New York Gov. Andrew Cuomo expects to declare a State of Emergency in parts of the Hudson Valley as a massive snowstorm makes its way to the region.
A storm bringing wind gusts approaching 40 mph and more than a foot of snow to the Hudson Valley has raised red flags for Cuomo, who expects downstate New York to get hit the hardest by the incoming weather pattern.
Cuomo said that a State of Emergency is expected to be declared as of 6 p.m. Wednesday, Dec. 16 in Dutchess, Orange, Putnam, Sullivan, and Ulster counties, while a winter storm warning has been issued for the entire Hudson Valley.
Westchester and Rockland were not listed by Cuomo during his latest COVID-19 briefing on Wednesday, Dec. 16 in Albany, though could still be added, depending on the weather.
Cuomo also noted that the state has brought in additional personnel to help combat the storm, and has enlisted additional plows, loaders, message signs, emergency vehicles, snowmobile operators, saw crews, utility crews, and more than two million tons of road salt.
On Wednesday, Cuomo also singled out Ulster County and Sullivan County, where forecasters have two specific areas that are the only in the state expected to receive between 18 inches and 24 inches of snow when the storm hits.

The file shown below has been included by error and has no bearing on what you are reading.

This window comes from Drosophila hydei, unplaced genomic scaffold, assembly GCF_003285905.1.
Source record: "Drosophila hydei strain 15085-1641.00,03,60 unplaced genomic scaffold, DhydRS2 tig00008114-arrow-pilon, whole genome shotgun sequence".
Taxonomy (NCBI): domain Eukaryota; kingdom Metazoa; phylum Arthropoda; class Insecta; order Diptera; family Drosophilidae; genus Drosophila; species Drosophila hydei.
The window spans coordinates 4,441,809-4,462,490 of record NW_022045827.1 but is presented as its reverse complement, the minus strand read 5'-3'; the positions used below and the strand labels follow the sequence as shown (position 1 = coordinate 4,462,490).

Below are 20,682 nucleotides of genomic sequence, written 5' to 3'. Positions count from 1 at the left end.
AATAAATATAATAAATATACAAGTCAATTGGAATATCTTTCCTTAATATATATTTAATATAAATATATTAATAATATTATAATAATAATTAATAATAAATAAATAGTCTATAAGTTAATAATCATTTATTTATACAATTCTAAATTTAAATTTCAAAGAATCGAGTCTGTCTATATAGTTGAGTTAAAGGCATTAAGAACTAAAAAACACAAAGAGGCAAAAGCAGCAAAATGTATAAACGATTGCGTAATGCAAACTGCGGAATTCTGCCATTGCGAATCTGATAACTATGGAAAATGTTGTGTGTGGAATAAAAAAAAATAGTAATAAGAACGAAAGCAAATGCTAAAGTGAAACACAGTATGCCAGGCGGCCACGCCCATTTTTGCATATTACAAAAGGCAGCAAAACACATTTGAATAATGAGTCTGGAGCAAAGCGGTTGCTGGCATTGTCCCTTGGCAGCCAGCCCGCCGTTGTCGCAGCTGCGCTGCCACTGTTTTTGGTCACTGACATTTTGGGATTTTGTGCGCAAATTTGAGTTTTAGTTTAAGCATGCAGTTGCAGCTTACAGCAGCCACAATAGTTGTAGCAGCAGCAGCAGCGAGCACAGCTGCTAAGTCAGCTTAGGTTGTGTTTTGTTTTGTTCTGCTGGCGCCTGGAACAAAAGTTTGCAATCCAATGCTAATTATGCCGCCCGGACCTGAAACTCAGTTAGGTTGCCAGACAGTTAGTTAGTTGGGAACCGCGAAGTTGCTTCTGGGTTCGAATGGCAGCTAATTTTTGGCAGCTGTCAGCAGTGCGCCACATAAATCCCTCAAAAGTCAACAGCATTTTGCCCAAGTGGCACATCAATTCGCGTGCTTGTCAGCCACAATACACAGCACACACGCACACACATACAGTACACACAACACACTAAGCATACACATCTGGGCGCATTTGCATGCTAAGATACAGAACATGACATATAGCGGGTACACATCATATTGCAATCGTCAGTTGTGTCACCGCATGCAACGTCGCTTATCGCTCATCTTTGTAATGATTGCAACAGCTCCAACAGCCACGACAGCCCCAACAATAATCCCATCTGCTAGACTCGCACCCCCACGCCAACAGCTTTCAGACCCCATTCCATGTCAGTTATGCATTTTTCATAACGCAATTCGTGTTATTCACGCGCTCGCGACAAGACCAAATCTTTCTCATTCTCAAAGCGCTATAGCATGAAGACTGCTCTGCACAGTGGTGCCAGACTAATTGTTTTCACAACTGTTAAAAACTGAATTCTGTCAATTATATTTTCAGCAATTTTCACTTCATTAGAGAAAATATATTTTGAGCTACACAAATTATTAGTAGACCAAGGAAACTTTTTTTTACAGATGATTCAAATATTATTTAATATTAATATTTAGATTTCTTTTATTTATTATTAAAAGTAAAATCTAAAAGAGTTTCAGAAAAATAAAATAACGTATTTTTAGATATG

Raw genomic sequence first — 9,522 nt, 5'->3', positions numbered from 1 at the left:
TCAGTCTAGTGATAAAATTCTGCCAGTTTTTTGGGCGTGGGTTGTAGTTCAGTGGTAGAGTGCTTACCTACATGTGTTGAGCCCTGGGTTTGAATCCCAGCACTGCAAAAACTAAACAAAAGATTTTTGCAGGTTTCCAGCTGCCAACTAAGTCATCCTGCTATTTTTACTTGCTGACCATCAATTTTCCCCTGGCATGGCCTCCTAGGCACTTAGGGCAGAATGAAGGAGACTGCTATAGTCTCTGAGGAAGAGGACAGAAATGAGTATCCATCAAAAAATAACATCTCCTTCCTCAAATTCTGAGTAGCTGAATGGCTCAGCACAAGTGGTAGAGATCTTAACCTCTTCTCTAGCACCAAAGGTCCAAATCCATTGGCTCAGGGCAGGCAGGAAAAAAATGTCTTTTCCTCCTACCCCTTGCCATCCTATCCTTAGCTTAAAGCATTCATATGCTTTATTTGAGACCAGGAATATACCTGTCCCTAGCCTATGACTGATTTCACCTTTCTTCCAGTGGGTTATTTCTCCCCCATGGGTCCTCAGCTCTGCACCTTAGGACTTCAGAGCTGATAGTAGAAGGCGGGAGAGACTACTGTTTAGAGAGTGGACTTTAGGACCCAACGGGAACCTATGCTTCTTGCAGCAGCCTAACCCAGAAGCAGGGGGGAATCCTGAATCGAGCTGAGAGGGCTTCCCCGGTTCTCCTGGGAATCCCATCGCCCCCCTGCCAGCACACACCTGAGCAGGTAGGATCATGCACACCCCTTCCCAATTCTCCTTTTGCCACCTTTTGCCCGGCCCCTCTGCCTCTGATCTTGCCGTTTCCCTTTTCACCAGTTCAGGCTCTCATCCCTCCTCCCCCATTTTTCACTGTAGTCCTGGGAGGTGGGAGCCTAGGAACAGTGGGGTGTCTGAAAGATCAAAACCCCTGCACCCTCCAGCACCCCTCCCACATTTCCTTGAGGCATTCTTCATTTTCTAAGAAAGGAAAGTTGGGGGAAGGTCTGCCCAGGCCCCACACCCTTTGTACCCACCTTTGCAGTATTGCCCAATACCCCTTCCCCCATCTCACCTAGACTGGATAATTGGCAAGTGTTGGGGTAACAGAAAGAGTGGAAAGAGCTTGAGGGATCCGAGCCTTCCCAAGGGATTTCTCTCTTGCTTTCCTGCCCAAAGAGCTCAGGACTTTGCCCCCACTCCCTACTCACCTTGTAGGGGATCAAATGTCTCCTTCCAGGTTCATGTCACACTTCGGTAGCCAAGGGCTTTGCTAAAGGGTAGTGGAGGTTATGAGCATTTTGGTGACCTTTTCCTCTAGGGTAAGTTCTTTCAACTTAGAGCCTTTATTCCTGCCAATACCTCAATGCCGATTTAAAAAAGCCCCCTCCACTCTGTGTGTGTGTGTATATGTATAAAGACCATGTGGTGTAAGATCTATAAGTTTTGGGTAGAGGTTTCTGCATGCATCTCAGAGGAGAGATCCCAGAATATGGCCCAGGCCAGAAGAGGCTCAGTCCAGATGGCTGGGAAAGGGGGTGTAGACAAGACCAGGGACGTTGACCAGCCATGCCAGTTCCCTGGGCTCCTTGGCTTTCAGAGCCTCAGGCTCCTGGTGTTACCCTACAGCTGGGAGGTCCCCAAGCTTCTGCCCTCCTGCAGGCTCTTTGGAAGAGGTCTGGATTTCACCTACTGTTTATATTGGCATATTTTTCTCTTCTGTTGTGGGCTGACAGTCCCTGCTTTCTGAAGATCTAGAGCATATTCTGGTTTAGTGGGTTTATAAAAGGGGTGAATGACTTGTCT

“Those are two very specific areas, the dark purple areas in Ulster and Sullivan,” Cuomo said while surveying the state’s snowfall forecast. “They are very specific that those areas are going to have high snowfall.
“I once said that the weather forecasters were incorrect, and the next day I got savaged by those forecasters from across the nation for saying it was incorrect,” he continued. “So I’m learning a little bit, but that’s a very specific forecast.”
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